When summer came and I knew vacations would interrupt attendance, I sought materials where each lesson stood somewhat independent of the others. This created a "come when you can" atmosphere that was very popular. Nobody ever felt "left out" or "behind." In past small groups, when a person fell behind in the study guide, they would sometimes stop coming. Now, the guilt of missing a week was lifted. Each person was just as prepared as the next, even if a week had been missed. At the end of summer, I opted to continue using this type of study guide instead of a guide where each lesson builds on the one before it.
At the end of a year's time, my perfectionist attitude about what a small group should be changed a lot. God answered my prayer, that I would be shown the way. It was not by changing the circumstance of the busy lifestyles, but by changing my focus.
People were looking for a sense of community that I knew was best achieved through small groups - opportunity to discuss God's Word, reflect on it and pray for each other. In the end, that is what they got. However, my initial desire to create the perfect small group almost prevented it from happening. In my attempt to create the perfect small group, I overlooked the benefits of the imperfect small group.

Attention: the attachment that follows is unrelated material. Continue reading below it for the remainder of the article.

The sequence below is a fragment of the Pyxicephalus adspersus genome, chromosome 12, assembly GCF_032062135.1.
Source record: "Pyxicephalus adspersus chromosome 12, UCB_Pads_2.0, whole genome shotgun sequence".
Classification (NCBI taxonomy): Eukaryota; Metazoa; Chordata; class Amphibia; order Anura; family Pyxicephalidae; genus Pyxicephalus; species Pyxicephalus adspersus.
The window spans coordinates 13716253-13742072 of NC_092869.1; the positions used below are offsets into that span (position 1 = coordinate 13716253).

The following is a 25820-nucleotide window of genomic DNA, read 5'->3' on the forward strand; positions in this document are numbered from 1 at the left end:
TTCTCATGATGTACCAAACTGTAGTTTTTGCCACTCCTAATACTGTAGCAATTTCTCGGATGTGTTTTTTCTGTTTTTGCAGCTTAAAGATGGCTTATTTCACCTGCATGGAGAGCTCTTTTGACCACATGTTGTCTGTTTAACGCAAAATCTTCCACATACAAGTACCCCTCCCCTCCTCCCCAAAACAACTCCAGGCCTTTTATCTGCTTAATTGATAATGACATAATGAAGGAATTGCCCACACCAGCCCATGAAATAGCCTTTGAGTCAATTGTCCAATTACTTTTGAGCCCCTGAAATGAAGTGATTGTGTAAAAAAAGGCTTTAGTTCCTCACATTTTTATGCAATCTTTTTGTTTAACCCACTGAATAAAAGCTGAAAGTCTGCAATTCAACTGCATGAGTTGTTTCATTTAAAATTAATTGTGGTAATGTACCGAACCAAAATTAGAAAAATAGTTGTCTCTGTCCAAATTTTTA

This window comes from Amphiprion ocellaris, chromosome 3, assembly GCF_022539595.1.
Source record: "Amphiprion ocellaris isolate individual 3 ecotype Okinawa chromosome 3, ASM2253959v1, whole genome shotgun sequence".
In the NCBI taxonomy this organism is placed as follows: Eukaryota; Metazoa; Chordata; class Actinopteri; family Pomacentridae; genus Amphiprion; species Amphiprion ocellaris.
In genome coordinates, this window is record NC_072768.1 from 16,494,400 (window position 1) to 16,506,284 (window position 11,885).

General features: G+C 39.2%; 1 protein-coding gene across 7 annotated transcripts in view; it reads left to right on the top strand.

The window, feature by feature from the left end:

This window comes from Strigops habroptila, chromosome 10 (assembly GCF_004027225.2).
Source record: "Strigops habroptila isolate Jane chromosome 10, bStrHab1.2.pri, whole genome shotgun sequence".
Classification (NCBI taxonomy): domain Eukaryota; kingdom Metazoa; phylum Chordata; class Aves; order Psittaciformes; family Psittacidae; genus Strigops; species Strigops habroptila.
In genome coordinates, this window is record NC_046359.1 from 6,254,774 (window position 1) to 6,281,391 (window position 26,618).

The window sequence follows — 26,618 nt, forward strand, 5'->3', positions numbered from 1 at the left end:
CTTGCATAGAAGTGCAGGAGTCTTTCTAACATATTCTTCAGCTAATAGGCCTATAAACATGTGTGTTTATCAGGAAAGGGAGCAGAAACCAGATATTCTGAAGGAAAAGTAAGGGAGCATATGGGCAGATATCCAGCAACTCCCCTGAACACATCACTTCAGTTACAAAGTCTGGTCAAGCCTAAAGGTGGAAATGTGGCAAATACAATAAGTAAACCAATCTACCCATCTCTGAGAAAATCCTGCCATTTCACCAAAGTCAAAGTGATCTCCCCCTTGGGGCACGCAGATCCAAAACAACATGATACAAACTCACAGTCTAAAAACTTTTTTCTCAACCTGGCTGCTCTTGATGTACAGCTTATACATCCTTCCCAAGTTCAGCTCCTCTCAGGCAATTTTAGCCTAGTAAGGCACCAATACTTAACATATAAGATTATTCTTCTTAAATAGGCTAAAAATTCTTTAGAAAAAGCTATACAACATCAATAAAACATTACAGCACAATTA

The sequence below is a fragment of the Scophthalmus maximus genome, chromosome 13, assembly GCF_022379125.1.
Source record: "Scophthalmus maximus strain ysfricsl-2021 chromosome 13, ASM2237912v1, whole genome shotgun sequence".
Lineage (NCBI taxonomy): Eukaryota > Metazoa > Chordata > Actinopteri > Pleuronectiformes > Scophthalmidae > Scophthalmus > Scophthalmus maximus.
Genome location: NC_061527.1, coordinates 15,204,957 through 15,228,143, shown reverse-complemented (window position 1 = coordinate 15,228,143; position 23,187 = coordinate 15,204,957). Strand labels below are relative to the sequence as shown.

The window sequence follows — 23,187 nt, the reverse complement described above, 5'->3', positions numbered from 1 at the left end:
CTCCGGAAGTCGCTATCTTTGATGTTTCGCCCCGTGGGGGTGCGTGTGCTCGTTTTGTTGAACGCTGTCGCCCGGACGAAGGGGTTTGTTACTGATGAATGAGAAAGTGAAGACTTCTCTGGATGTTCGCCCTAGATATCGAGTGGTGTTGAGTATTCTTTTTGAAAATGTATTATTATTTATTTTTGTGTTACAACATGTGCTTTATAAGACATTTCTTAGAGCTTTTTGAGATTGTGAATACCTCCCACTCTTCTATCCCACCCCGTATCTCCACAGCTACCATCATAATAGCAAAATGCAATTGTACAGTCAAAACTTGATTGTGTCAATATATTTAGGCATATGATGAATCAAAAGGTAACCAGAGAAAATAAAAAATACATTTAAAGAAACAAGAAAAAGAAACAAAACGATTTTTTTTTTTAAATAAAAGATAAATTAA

If you are up against the challenge of too-busy schedules, do not give up your dream of a small group, just the particulars of how that group should look. Pick a time and put it out there. Let people choose to come or not as they can. Do not make them feel guilty if they cannot participate 100% of the time. Put out the welcome mat and leave it out. Choose materials that make it easy for people to step right in, even if they are newcomers or part-timers.
If you are successful at creating this type of freedom, do not be surprised if people's too-busy-to-commit schedules suddenly loosen up. You would be amazed at how people figure out how to rearrange commitments once you offer something that leaves them wanting more!